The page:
|Vol. 25, No. 10||June 1, 2003|
Should Men Take Hormone Replacement Therapy?
By LINDA BARTH
The University of Texas
Health Science Center at Houston
Clifton Cormier, a retired truck driver in Houston, decided he felt more tired than usual so he went to his doctor for a physical check-up.
“I was having problems with my memory and everything else, and my muscles were shrinking,” recalls Cormier, 78.
His doctor ran several blood tests and discovered that the testosterone level in his blood was low. The doctor referred him to Robert S. Tan, M.D., associate professor of family practice and community medicine at The University of Texas Medical School at Houston. Tan has had special training in geriatric medicine providing medical care for the elderly.
Tan recognized Cormier’s problems as typical symptoms of hypogonadism, also known as andropause. The term “andropause” means pause or cessation in the production of androgens, a group of hormones that includes testosterone. Sometimes it is called “male menopause.”
Tan put Cormier on testosterone replacement therapy, and the improvement in his muscle mass and energy level so impressed Cormier’s middle-aged son, Clifton I. Cormier, that his son also got tested. Clifton I.’s testosterone levels were low, so he began testosterone treatment, too.
“I don’t see a terrible decline in myself,” says Clifton I., 54, “but I want to prevent it.”
“About one in three men at some point in time have some kind of andropausal symptoms,” Tan says. Just as the hormone estrogen can decline in women undergoing menopause, so can testosterone decline in men as they age, he says. In men, though, the decline in hormones is much more gradual, occurring over a period of several decades.
In a study of 302 men Tan conducted in Texas, he found that male testosterone levels begin falling around age 40.
“It starts falling around 40, but age 50 or 60 is when they feel the effects,” he says. “Some people may dismiss the symptoms altogether or may not pay attention to them, but if you ask them directly, a lot of them say, ‘Yes, I’ve had those things coming on.’”
While medical literature has been documenting the phenomenon of andropause since the 1940s, Tan says more research is needed on how low testosterone levels affect men. To help men (and women) understand more about it, he has written a book, “The Andropause Mystery: Unraveling Truths about the Male Menopause.”
In the book, Tan describes these andropause symptoms:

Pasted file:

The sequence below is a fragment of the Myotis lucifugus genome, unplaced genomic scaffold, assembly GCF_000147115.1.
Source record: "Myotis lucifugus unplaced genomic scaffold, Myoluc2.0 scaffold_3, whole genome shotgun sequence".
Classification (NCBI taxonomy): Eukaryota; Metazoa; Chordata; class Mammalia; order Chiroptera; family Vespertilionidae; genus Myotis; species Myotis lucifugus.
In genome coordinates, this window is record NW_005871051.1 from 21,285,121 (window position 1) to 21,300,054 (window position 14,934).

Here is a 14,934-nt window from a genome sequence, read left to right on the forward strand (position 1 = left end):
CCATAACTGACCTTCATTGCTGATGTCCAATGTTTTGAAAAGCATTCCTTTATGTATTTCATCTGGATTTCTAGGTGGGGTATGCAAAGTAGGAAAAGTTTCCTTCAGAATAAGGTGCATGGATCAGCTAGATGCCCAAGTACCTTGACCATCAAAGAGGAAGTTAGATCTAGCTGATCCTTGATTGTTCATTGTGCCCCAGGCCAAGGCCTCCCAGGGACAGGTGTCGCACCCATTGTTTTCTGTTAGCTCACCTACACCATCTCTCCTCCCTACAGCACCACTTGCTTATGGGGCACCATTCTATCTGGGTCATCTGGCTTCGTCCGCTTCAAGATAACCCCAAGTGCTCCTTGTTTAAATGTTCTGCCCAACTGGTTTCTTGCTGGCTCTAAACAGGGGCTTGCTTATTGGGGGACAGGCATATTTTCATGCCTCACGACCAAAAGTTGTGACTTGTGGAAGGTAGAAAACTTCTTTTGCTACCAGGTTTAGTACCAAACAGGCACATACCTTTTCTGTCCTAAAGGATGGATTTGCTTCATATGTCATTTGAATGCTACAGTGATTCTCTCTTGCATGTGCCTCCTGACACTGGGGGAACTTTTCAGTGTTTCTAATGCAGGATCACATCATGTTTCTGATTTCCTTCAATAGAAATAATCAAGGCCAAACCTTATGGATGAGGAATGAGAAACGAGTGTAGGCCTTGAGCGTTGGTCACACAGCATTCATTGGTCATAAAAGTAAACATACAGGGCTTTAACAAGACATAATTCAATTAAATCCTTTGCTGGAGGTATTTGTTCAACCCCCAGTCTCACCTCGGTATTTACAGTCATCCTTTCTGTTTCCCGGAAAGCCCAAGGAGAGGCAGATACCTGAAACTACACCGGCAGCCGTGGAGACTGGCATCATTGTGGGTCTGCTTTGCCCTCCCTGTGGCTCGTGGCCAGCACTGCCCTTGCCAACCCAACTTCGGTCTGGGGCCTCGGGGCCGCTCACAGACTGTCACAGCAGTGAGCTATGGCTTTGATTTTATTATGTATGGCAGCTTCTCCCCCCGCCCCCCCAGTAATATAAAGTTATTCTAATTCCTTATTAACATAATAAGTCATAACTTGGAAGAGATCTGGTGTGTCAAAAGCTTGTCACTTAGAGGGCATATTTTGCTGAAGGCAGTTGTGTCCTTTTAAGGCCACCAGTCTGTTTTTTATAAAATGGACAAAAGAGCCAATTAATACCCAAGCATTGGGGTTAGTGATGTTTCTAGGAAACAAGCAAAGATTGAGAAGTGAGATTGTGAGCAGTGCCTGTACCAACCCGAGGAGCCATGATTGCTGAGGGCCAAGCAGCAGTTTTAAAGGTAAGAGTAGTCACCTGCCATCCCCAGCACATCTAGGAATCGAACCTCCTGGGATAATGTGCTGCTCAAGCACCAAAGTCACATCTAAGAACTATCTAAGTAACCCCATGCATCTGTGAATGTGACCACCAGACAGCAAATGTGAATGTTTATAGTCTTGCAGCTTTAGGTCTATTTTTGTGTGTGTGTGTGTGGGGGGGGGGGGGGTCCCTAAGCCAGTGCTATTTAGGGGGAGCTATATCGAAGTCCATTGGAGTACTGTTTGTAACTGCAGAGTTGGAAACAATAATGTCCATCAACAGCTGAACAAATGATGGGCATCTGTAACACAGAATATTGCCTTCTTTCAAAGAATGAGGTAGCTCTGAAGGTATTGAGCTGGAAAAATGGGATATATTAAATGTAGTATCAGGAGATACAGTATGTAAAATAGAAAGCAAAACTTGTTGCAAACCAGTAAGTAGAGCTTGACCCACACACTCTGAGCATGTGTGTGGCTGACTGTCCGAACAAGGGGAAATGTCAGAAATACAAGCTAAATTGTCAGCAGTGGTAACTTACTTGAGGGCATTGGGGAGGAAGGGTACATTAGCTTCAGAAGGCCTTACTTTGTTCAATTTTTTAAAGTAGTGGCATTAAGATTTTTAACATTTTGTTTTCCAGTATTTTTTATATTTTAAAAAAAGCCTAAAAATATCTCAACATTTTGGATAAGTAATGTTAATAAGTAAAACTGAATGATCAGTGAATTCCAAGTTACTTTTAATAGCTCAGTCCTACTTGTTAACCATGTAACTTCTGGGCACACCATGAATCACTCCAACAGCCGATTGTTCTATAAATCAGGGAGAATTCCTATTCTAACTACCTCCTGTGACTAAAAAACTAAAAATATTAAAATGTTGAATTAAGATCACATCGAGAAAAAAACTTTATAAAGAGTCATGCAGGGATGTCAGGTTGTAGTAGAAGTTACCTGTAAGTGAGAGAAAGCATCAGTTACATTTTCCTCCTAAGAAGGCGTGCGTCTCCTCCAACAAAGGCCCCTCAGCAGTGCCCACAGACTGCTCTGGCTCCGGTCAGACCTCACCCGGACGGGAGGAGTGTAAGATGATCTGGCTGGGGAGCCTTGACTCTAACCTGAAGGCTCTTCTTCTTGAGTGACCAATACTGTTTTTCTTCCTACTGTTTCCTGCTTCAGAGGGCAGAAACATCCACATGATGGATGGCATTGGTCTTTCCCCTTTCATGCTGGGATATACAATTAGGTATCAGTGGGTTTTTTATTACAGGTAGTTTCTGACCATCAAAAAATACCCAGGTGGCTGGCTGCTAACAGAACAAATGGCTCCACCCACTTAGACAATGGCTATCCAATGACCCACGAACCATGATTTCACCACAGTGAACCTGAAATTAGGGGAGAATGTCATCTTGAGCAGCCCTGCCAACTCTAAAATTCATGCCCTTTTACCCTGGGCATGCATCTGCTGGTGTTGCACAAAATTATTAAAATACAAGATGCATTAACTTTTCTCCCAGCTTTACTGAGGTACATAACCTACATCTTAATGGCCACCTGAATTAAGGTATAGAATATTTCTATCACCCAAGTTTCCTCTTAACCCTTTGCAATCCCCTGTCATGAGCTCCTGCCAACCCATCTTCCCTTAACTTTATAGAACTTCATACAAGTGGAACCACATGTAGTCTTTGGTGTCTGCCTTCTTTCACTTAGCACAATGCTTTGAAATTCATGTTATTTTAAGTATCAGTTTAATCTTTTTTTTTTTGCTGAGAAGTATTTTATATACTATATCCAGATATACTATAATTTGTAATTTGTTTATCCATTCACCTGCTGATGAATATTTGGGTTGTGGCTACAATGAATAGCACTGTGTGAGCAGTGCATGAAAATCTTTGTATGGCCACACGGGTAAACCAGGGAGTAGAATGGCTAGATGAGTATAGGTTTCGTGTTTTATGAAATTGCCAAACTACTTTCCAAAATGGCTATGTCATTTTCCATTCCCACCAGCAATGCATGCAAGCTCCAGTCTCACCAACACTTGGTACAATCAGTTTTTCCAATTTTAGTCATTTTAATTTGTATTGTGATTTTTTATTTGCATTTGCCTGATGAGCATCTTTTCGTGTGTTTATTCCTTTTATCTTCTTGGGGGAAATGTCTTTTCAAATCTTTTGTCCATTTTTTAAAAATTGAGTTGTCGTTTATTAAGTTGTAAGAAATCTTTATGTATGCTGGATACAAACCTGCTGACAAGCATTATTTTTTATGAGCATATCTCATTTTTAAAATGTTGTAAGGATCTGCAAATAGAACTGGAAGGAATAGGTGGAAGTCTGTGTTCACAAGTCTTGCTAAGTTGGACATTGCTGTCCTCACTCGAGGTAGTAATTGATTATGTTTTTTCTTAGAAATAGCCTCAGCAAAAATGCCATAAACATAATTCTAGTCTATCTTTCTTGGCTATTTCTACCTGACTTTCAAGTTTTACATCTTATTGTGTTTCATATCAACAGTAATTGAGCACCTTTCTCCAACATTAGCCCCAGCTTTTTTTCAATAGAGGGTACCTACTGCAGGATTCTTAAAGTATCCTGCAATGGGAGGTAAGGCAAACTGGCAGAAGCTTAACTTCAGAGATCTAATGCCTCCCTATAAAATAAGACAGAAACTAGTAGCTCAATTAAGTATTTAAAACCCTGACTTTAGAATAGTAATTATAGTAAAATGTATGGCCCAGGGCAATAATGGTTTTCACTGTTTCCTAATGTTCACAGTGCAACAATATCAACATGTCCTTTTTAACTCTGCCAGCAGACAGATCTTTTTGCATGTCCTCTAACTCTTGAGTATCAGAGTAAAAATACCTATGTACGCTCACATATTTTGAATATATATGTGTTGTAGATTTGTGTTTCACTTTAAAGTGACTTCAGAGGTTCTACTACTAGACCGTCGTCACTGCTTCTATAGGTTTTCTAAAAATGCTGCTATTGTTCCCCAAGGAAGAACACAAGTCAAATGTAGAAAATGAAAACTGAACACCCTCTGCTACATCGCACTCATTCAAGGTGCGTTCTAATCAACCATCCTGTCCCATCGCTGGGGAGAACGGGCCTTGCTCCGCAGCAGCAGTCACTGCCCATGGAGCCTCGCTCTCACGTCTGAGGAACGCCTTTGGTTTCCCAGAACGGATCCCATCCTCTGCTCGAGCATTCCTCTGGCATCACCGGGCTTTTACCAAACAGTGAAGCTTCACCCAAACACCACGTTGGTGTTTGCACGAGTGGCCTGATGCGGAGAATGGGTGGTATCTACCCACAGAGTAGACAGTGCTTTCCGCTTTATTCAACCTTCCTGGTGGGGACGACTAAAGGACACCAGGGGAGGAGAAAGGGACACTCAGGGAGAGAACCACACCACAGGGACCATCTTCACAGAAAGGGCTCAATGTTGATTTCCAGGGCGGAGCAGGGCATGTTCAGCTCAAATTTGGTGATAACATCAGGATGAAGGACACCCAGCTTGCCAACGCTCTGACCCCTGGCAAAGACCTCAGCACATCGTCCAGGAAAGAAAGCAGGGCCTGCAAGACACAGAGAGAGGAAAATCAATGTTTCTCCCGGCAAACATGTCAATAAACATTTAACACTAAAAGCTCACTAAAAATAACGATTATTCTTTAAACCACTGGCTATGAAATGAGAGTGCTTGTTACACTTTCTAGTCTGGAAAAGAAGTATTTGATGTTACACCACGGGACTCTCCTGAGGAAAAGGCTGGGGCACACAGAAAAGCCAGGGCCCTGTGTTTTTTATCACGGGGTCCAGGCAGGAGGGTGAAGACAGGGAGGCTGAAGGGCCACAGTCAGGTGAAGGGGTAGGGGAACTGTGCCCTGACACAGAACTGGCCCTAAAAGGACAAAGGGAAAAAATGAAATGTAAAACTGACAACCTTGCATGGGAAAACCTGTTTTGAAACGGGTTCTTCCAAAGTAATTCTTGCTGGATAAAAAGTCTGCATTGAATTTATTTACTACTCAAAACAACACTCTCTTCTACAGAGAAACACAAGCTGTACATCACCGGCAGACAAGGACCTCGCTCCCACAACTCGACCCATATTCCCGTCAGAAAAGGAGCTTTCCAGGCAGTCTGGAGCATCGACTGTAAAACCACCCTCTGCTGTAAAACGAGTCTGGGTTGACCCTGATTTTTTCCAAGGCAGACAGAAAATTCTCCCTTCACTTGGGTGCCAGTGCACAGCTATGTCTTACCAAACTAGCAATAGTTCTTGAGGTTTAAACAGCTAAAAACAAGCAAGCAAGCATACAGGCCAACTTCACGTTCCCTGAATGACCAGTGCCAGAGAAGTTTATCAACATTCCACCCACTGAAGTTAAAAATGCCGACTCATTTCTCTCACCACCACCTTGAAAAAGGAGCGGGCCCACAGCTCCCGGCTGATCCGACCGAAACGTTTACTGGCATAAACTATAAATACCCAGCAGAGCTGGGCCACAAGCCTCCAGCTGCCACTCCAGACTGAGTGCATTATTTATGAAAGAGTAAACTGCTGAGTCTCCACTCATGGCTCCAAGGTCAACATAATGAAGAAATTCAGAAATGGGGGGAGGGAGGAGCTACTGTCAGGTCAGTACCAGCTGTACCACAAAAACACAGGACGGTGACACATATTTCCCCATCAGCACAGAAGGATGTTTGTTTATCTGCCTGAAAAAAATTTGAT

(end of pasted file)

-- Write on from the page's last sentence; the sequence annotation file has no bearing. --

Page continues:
Testosterone replacement therapy should not routinely be considered a treatment for erectile dysfunction, Tan says.
“There are better treatments for that, including Viagra. Where testosterone replacement can help is with libido, or sexual desire. If you’re having erectile dysfunction because of low libido, testosterone increases your drive because it signals the brain.”
Tan stresses that the role of hormone replacement for men is not just the sexual aspect.
Quality-of-life issues are the main reason for considering testosterone replacement, he says, because it can improve memory, muscle strength, and mood and help preserve a man’s ability to function in daily activities.
Testosterone replacement therapy is only for men who are deficient in the hormone and have symptoms, Tan says. A total testosterone blood level of less than 300 nanograms per deciliter is considered low. However, the most important measure indicating whether or not to prescribe testosterone is the level of free testosterone in the blood.
The hormone can be taken as an injection once every two weeks, in pill form, or as a gel or a patch applied to the skin. The gel and the patch are more expensive than the injections but are more easily administered.
Men who take testosterone replacement therapy should have their Prostate Specific Antigen, or PSA, levels monitored closely by their physicians, Tan says, because if they have underlying prostate cancer, testosterone could conceivably help spread the cancer. Also, men with heart disease should carefully discuss with their doctors the risks of taking testosterone because it can thicken the blood.
For Clifton Cormier, the benefits of the therapy are worth it. He no longer thinks his memory loss and muscle weakness are a natural part of the aging process.
“Life has improved a whole lot,” he says. “Testosterone therapy has improved my mental capacity, and energy-wise it’s bringing my muscle tone back. I have a much better outlook on life.”
©2006 Texas Medical Center